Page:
Are you starting your PhD this term? If so, you’re right in probably wanting to prep things and get yourself ready for your research. But what can you do that is most useful and effective? In this week’s blog, Ellie explores some of the tasks that will prepare you for your PhD in the best way possible.
By Ellie King
Speak to your Supervisors
Depending on how your came about your PhD, you may have had a good level of contact with your supervisors already. Your supervisors are perhaps the most important people you will work with on your PhD journey, so getting off on the right foot can be really helpful. If you haven’t already spoken in depth, email your supervisors to introduce yourself and share any information that may be helpful to set their expectations (for example where you are living or whether you have childcare responsibilities). It is also useful to propose setting up an introductory meeting for the first week or so of term, and ask them if they have anything specific they’d like you to do or prepare. This way, your energy of wanting to get started can be channelled in the right way.
Set your Boundaries
A PhD can be an all-encompassing thing that takes over your entire life. You need to set boundaries for yourself, otherwise you can drown in that all-encompassing nature. When I started, I decided that I would regulate my work hours, working a standard 9 to 5 and not doing any work after dinner or at the weekends. Everyone is different so this might not work for you but setting these ideas of when you do and don’t work on your research is really crucial for not becoming overwhelmed with things. Most importantly, decide on these boundaries and stick to them before things get busy. If you start off working all day every day, when things do crank up in busier periods, you won’t be able to handle it.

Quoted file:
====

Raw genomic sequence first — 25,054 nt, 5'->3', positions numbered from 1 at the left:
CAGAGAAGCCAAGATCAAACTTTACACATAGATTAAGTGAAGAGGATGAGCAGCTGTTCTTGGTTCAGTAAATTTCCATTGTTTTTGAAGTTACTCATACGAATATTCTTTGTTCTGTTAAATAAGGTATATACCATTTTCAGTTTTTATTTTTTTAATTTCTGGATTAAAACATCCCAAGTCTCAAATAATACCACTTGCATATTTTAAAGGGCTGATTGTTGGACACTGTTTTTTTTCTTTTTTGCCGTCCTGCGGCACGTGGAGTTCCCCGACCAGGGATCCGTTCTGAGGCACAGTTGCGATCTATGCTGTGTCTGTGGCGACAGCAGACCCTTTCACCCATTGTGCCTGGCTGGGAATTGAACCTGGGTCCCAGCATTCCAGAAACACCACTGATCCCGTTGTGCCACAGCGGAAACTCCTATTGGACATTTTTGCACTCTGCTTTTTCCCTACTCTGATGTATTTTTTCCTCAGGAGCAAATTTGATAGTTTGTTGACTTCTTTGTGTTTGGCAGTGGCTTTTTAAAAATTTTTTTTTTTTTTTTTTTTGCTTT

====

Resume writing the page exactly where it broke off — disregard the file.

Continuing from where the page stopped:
Without the structure of lectures and seminars, conducting PhD research might seem like a humungous, impenetrable task. Whilst it’s important to break things down into manageable workloads, it’s also good to invest some time getting your work procedures and plans in place. For me, this involved getting a notebook: a place to store my constant stream of thoughts I had during research. Work out how you’re going to file things like notes on key readings – do you need to set up folders on your computer or are you more analogue and like to file paper notes. Whatever it is, decide how you’re going to keep things organised early on. If you leave it, you’ll take notes on a load of papers and before you know it your documents will be too unruly to get into an order.
Lower your expectations
This isn’t meant to be patronising at all, and I’m not saying lower your expectations for your entire PhD. What I mean is, for the first term, recognise what you need to do and set your goals accordingly. You won’t write your entire thesis in the first month, and you won’t find all the answers straight away. That’s not because I don’t think you’re capable, you definitely all are, but simply because of the nature of the PhD. Because it’s about exploring something new, you don’t even know if you’re asking the right questions yet, let alone finding the right answers. Have this be your goal for your first six months: find the questions to your research. Then go from there later on: discovering what methods you’ll use to answer these questions and, way down the line, actually answering them.
Want to read more to prepare you for starting your PhD? Check out Pierre’s post on What I wish I knew when I started my PhD or take a look at our advice for Fitting in as a Research Student.
Are you starting your PhD at Warwick this year? What are you looking forward to most? What are you worried about? Share your thoughts with us below in the comments, on twitter @researchex or by emailing us at firstname.lastname@example.org
All images: Ellie King.